A significant first step in the implementation of the Families First Act (read a CWLA description here) will come on October 1, 2018. Under the legislation the Department of Health and Human Services is directed to release the practice criteria required to define prevention services or programs. They are also directed to provide a pre-approved list of services and programs that meet the requirements of the three categories of services that states will be able to use when the services component of the law become effective two years later.
Two years from October 1, states will have an option to expand the use of Title IV-E funds for services to children and their families if that child or youth is considered at-risk of foster care placement. Services can cover mental health, substance use treatment and in-home services. Services funded can be for up to twelve months (services are not limited within a lifetime) but they must be for services that meet a promising, supported and well-supported standard as outlined in the law and further defined by HHS. The eligibility for the services will not be tied to the 1996 AFDC eligibility requirements and in the initial years matched at 50 percent before later being matched at the Medicaid matching rate (FMAP).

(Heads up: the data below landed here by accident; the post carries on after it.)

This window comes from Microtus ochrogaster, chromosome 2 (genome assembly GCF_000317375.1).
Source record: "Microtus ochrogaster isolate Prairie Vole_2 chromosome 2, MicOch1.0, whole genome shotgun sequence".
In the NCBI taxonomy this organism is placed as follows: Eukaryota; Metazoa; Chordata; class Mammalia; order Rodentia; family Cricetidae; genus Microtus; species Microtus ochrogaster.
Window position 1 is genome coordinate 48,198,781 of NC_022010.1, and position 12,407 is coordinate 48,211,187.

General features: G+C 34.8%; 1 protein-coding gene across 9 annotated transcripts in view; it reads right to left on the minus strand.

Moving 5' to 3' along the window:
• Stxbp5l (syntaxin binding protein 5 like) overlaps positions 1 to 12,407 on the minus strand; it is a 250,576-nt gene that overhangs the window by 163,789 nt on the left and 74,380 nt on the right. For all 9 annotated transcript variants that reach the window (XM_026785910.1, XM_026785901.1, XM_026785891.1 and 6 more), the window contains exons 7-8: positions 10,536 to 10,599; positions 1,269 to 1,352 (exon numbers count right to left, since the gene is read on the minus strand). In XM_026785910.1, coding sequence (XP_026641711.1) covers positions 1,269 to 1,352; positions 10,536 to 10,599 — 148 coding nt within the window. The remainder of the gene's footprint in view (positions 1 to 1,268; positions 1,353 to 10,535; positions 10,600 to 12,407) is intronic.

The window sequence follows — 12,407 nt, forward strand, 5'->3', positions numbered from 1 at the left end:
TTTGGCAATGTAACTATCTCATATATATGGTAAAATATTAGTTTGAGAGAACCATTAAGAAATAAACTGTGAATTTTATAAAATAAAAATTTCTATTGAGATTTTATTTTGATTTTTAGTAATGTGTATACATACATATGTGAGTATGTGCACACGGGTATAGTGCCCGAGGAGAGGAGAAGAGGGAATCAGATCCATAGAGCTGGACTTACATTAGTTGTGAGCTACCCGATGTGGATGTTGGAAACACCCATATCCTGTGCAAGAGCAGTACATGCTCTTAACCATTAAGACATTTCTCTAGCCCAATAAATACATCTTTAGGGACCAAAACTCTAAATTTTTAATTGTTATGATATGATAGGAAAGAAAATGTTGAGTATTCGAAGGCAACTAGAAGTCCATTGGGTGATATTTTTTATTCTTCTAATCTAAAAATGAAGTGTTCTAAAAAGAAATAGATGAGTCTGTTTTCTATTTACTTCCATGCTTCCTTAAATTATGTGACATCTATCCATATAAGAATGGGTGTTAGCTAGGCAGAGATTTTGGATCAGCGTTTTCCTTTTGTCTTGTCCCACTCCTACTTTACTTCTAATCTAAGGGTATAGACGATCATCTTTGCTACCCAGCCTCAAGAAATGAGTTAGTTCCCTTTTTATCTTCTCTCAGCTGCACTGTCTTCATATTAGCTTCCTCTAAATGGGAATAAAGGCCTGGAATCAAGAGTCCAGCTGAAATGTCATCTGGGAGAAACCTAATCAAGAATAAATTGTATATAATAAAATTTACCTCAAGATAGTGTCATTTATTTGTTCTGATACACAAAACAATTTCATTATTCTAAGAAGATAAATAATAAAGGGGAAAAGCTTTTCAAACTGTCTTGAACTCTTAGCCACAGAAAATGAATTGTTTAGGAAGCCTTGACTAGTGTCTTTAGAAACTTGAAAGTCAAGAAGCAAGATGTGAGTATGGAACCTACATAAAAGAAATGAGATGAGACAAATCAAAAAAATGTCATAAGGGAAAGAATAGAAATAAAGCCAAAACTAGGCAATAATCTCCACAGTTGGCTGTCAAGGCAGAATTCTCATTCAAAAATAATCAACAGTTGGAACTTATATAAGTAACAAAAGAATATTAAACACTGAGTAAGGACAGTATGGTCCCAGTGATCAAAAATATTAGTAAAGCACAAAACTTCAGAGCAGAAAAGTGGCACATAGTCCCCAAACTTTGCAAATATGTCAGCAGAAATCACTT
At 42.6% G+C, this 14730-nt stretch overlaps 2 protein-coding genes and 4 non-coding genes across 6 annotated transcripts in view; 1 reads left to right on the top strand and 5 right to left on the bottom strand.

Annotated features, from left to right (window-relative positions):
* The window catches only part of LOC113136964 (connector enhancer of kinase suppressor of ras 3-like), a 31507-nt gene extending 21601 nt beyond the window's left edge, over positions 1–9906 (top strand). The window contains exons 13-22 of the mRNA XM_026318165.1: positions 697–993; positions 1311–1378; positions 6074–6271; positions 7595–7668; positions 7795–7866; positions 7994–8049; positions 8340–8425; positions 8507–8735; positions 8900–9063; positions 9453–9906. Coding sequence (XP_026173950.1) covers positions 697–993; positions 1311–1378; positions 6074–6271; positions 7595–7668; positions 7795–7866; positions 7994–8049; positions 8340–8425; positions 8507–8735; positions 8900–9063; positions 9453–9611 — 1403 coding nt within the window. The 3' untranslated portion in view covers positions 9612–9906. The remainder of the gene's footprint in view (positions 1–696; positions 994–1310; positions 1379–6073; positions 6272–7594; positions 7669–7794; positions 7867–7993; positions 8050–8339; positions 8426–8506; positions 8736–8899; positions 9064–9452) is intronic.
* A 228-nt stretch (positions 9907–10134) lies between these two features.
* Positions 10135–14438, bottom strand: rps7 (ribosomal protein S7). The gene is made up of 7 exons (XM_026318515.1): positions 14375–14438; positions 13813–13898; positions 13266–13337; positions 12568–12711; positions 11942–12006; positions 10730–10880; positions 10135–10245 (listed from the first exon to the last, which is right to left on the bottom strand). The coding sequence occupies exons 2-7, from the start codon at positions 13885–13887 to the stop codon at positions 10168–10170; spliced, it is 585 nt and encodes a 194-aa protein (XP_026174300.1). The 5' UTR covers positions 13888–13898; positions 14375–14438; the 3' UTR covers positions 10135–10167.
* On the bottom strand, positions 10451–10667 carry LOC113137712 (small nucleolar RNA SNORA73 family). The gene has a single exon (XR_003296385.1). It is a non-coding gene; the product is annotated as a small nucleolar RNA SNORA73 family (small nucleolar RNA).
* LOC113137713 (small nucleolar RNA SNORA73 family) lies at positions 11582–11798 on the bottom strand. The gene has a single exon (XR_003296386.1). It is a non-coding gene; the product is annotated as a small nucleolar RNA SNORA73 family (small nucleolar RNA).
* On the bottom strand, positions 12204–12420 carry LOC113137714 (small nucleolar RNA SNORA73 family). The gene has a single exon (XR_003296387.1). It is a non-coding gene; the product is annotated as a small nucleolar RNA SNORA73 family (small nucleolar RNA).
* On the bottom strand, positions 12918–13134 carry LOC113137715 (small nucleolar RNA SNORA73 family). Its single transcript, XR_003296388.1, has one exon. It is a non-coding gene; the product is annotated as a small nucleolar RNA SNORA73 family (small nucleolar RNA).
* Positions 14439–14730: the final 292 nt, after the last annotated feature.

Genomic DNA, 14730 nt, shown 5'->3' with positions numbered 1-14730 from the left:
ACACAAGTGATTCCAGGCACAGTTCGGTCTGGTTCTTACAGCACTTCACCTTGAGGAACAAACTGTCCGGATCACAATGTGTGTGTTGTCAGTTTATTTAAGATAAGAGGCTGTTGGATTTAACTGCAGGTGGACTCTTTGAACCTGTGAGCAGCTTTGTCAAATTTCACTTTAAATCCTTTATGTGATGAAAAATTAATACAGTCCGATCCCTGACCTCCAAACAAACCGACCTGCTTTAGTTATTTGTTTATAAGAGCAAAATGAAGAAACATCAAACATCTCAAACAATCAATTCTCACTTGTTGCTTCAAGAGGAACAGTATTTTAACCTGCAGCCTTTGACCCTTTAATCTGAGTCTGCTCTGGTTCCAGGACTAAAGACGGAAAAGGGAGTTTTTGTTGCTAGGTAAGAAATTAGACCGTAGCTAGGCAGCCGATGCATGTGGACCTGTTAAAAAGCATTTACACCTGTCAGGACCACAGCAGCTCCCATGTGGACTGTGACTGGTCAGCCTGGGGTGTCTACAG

That is why October 1, 2018 could loom large.
Before a state acts they will have to have in place an approved plan by HHS that outlines certain specific provisions such as how the services covered will improve outcomes, how families will be assessed, how both the services will be monitored and how families and children will be monitored while receiving services and how the state will deal with a number of workforce issues such as training and caseloads.
Related to this is how the state will define children and youth at-risk of foster care. This expanded definition of candidates for foster care could include interventions—such as family preservation that attempts to prevent foster care placements but it could also be extended to the more than 50 percent of children and youth who exit foster care each year to reunification with their families. Additionally this definition could cover post adoption services to assist families that may be dealing with behavioral health issues years after an adoption has been finalized. The Families First Act also specifies that this funding can be used for youth in foster care who are parenting or expected to be parenting.
Beyond these basics are several other challenges states will have to address such as on-going research, data collection reporting and meeting the related maintenance-of-effort (MOE) i.e. requiring states to not use the new funds to supplant current spending in these areas, but the first steps will be coming in these opening months as HHS determines how the new law will be carried out when the new provisions kick in.